Aeroflot Flight 964

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Aeroflot Flight 964
Aeroflot Tu-104B CCCP-42403 LBG 1974-8-2.png
An Aeroflot Tupolev Tu-104B similar to the aircraft involved
Accident summary
Date 13 October 1973
Summary Spatial disorientation after electrical failure
Site 16 km north-west of Domodedovo Airport
Passengers 114
Crew 8
Fatalities 122
Survivors 0
Aircraft type Tupolev Tu-104
Operator Aeroflot
Registration CCCP-42486
Flight origin Kutaisi Airport, Georgia
Destination Domodedovo Airport, Moscow, Russia

Aeroflot Flight 964 was a flight operated by Aeroflot from Kutaisi Airport, Georgia to Domodedovo Airport, Moscow, Russian SFSR. On 13 October 1973 the Tupolev Tu-104 operating on the route crashed during its approach to Moscow, killing all 122 passengers and crew on board. It remains deadliest accident involving a Tupolev Tu-104.[1]


The aircraft involved in the accident was a Tupolev Tu-104B, registered CCCP-42486 to the Georgia division of Aeroflot. Originally the aircraft cabin had 100 seats, but it was later reconfigured for 115 seats. At the time of the accident the aircraft had 16,250 flight hours and sustained 9,776 pressurization cycles.[2]


Eight crew members were aboard the flight. The cockpit crew consisted of:[2][3]

  • Captain Kurtsidze Georgy Iraklievich
  • Co-pilot Ratiani Carmen Semenovich
  • Navigator Yegoian Boris Grigorievich
  • Flight Engineer Zakariadze Devi Alexandrovich
  • Radio operator Lominadze Gurami Georgievich

Flight attendants Nubarova R.K. and Rusova D.I. worked in the cabin, along with an officer of the Ministry of Internal Affairs monitoring the flight.[2]


The flight departed Kutaisi Airport at 18:10 with 114 passengers aboard. It should be noted that eight passengers boarded the flight illegally. At 19:52 the Tu-104 was handed over to Moscow air traffic control. At 20:12:55 the controller gave Flight 964 permission to descend to an altitude of 400 meters. 26 seconds later the aircraft was reported to be 11 kilometers from Domodedovo at an altitude of 900 meters. At 20:13:28 the crew reported that were on a bearing of 317° (opposite to the runway) and at 20:15:55 the pilots informed the controller that they were having issues with their compass, while at an altitude of 900 meters. At 20:16:25 with the landing gear released, at a speed of 380-400 km/h and 19 kilometers from the runway the aircraft began to perform a third right turn for the approach. No more radio transmissions were heard from the flight.[3]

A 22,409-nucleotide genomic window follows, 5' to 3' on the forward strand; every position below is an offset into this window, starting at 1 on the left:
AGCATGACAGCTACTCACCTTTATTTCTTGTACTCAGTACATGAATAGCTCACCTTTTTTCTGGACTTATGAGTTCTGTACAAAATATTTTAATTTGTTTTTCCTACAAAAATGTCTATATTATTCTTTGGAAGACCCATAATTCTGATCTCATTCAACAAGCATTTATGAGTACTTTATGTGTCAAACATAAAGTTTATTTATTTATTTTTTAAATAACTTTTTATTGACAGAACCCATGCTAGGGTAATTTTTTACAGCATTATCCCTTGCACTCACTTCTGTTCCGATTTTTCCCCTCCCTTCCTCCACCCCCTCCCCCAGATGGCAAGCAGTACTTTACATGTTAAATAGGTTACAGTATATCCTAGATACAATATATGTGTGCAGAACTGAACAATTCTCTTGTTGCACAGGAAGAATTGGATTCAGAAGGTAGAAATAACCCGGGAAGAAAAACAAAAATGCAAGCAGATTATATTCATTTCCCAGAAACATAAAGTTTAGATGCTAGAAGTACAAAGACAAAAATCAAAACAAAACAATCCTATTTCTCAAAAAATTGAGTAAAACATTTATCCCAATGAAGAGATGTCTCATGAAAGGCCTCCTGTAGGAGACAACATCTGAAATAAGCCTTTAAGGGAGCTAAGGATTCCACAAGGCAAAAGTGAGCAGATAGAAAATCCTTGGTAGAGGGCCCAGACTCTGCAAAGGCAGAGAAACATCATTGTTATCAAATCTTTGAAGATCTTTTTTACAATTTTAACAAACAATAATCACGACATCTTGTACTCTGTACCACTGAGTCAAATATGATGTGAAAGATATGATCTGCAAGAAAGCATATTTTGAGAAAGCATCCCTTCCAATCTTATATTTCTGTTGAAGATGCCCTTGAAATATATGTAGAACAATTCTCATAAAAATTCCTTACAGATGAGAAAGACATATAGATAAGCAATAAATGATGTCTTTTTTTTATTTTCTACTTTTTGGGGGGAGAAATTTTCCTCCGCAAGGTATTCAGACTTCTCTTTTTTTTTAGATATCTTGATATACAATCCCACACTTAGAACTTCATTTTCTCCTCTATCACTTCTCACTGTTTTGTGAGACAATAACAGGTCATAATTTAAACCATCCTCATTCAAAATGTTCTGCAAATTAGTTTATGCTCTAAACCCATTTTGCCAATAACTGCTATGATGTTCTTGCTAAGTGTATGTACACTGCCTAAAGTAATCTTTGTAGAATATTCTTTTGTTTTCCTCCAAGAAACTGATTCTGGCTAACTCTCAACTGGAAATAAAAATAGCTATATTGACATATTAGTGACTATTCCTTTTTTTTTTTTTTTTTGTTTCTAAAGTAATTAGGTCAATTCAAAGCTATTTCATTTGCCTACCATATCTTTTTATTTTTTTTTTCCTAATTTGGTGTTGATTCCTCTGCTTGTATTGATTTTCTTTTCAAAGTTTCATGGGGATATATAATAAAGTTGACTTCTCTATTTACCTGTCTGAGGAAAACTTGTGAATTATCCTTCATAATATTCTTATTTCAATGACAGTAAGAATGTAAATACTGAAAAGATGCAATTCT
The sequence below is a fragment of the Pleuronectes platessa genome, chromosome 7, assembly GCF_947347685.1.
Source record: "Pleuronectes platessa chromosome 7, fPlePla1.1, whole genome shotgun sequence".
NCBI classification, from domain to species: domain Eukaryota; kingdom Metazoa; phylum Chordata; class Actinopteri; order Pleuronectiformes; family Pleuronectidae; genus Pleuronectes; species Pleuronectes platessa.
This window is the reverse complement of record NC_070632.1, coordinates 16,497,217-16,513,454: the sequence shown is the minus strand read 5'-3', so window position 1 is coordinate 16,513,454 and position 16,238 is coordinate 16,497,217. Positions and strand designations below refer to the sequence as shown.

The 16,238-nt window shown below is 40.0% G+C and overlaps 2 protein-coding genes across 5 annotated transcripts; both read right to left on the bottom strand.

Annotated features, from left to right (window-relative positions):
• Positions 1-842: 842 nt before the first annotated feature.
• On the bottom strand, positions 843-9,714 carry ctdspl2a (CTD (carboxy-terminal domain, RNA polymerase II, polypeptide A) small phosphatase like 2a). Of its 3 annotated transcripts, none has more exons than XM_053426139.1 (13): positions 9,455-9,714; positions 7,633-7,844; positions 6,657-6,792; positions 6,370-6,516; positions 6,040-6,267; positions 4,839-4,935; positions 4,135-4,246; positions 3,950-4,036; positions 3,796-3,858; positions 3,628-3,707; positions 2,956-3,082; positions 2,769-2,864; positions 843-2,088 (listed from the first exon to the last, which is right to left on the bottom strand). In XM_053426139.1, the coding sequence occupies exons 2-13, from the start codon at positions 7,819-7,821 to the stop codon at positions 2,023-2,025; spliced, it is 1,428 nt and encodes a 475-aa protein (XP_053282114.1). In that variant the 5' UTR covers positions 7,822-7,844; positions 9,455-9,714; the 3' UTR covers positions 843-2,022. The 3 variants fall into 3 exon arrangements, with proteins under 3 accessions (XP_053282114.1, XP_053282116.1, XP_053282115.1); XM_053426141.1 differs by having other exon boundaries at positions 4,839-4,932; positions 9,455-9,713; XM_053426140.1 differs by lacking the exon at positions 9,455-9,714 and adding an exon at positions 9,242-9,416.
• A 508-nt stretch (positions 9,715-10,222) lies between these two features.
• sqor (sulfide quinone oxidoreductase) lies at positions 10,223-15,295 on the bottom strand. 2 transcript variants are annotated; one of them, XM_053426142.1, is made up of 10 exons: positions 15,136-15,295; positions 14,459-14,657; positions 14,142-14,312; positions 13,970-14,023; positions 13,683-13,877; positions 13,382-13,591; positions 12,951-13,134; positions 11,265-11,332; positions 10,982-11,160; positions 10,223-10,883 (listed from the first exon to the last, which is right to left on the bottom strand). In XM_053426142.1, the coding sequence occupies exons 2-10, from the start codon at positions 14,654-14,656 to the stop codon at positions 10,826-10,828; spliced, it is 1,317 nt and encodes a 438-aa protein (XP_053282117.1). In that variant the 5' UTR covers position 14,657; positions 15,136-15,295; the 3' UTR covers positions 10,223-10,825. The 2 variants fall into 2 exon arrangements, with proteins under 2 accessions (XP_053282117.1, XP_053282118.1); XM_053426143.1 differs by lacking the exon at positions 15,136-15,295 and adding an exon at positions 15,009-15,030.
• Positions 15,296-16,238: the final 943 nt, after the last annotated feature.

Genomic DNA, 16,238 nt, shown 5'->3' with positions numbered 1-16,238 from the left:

Visibility that night was at 2,400 meters. During approach while on a bearing of 143° the crew lost spatial orientation, entered a spin to the left and crashed in a field 16 km northwest of Domodedovo Airport (19.6 kilometers from the airport reference point), striking several power lines. The field of debris was approximately 248 by 180 meters; All 114 passengers and 8 crew were killed.[1][3][4]


The investigation concluded that after the first right turn executed by the aircraft (in which the bank exceeded 40°), multiple navigation instruments including the compass and artificial horizon failed. Combined with the poor visibility at the airport, the crew lost spacial orientation and were unable to see any landmarks to determine their position. When the plane banked slightly to the right, the pilots corrected the right bank only to put the plane into a sharp left bank that reached 70°, causing the crash.[3] [4]

See also[edit]

Aeroflot Flight 3932, also a Tupolev Tu-104, crashed during approach to Moscow experiencing failures of the compass and artificial horizon.

Aeroflot Flight 2415, another Tupolev Tu-104, crashed during takeoff after experiencing similar failure of the artificial horizon.


Coordinates: 55°29′52″N 37°39′50″E / 55.4977°N 37.6639°E / 55.4977; 37.6639